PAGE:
“We used an Ordinance Survey map to find the location that I had been allocated. It was a Sunday and no one was in. Harts farm was set on a hill with lovely views across a valley. It was a working dairy farm with a utilitarian set up. As I walked around recording anything that struck my eye as interesting, I noticed the complete silence and smell of the place, it reminded me of something far back in my childhood, a place of calm and security. I am now starting to use the images I gathered, hopefully some of my feelings will be conveyed in the work I produce.”

Born in Dorset and studied at Bournemouth and Poole College of Art and the Slade School of Fine Art from 1982-1987. Elected a member of The London Group in 2001 and exhibits regularly in Cornwall, London, and other UK and international venues. Lives and works in Cornwall.

16 ROBERT BEVAN - Harts Farm
MARK DUNFORD Mark Dunford Bevan’s View, 2023 Oil on panel 40 x 46 cm MARGUERITE HORNER Marguerite Horner He Taps At My Window, 2022 Watercolour on paper 30 x 40 cm

Will Vaughan

Hart’s Farm, Clayhidon, Devon, 2022

Drypoint with Charcoal

20 x 25 cm

Edition of 5, (This is no 1)


Will Vaughan studied Fine Art at the Ruskin School of Art, Oxford. He subsequently took a degree in History of Art at the Courtauld Institute of Art, London. He has worked as a curator and lecturer. He is currently Professor Emeritus of History of Art at Birkbeck College London. He has published widely on the history of art, particularly in the area of Romanticism. His monograph on Samuel Palmer (Yale University Press) appeared in 2015. His most recent work is a study on Shadows in Nature, Life and Art, (2019, Wooden Press). While active as an art historian, Will has continued painting and drawing. In the last ten years he has specialized in producing prints, particularly etchings. He has exhibited regularly at The Royal West of England Academy (Bristol), Bath Society of Artists, The New English Art Club (London) and the Royal Society of British Artists (London). He is currently Chair of the Bruton Art Society.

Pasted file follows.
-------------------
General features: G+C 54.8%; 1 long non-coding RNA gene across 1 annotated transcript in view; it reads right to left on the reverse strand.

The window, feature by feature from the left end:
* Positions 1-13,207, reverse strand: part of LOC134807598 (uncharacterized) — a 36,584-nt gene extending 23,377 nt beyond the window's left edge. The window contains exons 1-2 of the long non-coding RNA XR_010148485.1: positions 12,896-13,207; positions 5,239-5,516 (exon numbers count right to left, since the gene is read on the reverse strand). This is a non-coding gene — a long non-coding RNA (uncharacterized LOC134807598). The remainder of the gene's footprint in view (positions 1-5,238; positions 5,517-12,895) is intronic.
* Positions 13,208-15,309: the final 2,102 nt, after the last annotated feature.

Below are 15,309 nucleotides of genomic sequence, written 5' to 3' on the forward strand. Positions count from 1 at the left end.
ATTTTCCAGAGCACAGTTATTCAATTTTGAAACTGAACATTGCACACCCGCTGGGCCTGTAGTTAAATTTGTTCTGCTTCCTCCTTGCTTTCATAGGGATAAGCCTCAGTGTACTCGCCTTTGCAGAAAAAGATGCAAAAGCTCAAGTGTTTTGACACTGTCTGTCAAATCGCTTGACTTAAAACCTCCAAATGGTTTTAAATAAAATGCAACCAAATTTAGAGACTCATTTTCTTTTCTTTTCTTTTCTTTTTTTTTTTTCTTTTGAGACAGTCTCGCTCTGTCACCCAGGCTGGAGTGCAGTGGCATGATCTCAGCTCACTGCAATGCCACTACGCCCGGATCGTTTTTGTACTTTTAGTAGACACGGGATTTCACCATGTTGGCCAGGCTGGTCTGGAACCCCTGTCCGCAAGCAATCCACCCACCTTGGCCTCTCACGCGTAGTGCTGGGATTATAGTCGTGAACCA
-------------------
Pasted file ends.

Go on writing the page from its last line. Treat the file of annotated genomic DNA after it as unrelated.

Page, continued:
Robert Bevan Harts Farm,1916


ROBERT BEVAN - Harts Farm 17

Blaze Cyan

Bevan’s View (BDH), 2023

Wood Engraving

Block size 10 x 12.5 cm

Frank Creber

The Plantation, 2023

Acrylic on Canvas 90 x 90 cm


“Living in London, many of my paintings are about the Physical and Social environment of the city. However, on arrival in the countryside, my experience, like other city dwellers, is to stare in awe at the sense of space and light that is often an overriding first impression. I base my paintings on many drawings in an attempt to connect the small details with the wider panorama, I bring images together that are structured by the memory of places and emotional encounters.”


Blaze was born in Wiltshire and now lives and works in London. She graduated from the City & Guilds of London Art School in 2014 with an M.A. in Fine Art after a previous career in the fashion industry. Blaze is a Fellow of the Royal Society of Painter-Printmakers (R.E.) and an elected member of the Society of Wood Engravers. Working within the mediums of drawing, etching, woodcut and wood engraving, her primary subject area is landscape, and her work focuses on the beauty and complexity of trees in nature. Blaze has shown work with many of the leading art and printmaking societies and has been a member of the Arborealists’ since 2015. She is represented by Eames Fine Art Gallery in London.